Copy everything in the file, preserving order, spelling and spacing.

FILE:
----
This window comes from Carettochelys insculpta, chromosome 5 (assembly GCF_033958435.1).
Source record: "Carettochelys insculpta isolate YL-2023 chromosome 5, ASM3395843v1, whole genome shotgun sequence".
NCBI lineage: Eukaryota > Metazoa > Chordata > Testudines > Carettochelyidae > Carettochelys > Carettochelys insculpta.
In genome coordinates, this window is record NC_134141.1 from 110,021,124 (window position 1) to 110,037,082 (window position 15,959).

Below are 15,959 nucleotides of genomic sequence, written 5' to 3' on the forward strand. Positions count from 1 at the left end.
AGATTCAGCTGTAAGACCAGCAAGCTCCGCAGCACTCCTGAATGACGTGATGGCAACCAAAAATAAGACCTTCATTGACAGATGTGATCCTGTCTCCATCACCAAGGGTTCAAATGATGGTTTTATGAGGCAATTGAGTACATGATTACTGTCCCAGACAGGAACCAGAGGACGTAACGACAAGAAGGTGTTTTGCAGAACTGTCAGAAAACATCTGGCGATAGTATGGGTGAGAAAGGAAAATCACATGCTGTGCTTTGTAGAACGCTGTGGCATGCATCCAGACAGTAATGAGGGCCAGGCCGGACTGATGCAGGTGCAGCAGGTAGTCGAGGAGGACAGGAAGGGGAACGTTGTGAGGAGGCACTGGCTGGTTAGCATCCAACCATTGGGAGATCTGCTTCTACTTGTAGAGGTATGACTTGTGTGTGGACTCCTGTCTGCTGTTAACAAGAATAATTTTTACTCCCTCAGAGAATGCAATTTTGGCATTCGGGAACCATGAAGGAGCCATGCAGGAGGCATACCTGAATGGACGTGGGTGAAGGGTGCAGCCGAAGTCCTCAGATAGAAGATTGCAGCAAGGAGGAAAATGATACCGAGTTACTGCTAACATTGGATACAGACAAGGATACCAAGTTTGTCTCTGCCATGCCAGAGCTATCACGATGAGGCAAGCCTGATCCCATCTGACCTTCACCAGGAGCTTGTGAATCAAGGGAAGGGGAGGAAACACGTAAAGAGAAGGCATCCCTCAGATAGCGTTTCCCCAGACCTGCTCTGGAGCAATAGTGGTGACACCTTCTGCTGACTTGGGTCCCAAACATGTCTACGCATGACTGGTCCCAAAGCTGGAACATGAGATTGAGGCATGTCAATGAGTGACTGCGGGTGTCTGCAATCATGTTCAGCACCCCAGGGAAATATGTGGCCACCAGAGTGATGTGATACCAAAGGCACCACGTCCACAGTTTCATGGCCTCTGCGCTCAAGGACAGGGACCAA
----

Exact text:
This window comes from Carettochelys insculpta, chromosome 5 (assembly GCF_033958435.1).
Source record: "Carettochelys insculpta isolate YL-2023 chromosome 5, ASM3395843v1, whole genome shotgun sequence".
NCBI lineage: Eukaryota > Metazoa > Chordata > Testudines > Carettochelyidae > Carettochelys > Carettochelys insculpta.
In genome coordinates, this window is record NC_134141.1 from 110,021,124 (window position 1) to 110,037,082 (window position 15,959).

Below are 15,959 nucleotides of genomic sequence, written 5' to 3' on the forward strand. Positions count from 1 at the left end.
AGATTCAGCTGTAAGACCAGCAAGCTCCGCAGCACTCCTGAATGACGTGATGGCAACCAAAAATAAGACCTTCATTGACAGATGTGATCCTGTCTCCATCACCAAGGGTTCAAATGATGGTTTTATGAGGCAATTGAGTACATGATTACTGTCCCAGACAGGAACCAGAGGACGTAACGACAAGAAGGTGTTTTGCAGAACTGTCAGAAAACATCTGGCGATAGTATGGGTGAGAAAGGAAAATCACATGCTGTGCTTTGTAGAACGCTGTGGCATGCATCCAGACAGTAATGAGGGCCAGGCCGGACTGATGCAGGTGCAGCAGGTAGTCGAGGAGGACAGGAAGGGGAACGTTGTGAGGAGGCACTGGCTGGTTAGCATCCAACCATTGGGAGATCTGCTTCTACTTGTAGAGGTATGACTTGTGTGTGGACTCCTGTCTGCTGTTAACAAGAATAATTTTTACTCCCTCAGAGAATGCAATTTTGGCATTCGGGAACCATGAAGGAGCCATGCAGGAGGCATACCTGAATGGACGTGGGTGAAGGGTGCAGCCGAAGTCCTCAGATAGAAGATTGCAGCAAGGAGGAAAATGATACCGAGTTACTGCTAACATTGGATACAGACAAGGATACCAAGTTTGTCTCTGCCATGCCAGAGCTATCACGATGAGGCAAGCCTGATCCCATCTGACCTTCACCAGGAGCTTGTGAATCAAGGGAAGGGGAGGAAACACGTAAAGAGAAGGCATCCCTCAGATAGCGTTTCCCCAGACCTGCTCTGGAGCAATAGTGGTGACACCTTCTGCTGACTTGGGTCCCAAACATGTCTACGCATGACTGGTCCCAAAGCTGGAACATGAGATTGAGGCATGTCAATGAGTGACTGCGGGTGTCTGCAATCATGTTCAGCACCCCAGGGAAATATGTGGCCACCAGAGTGATGTGATACCAAAGGCACCACGTCCACAGTTTCATGGCCTCTGCGCTCAAGGACAGGGACCAA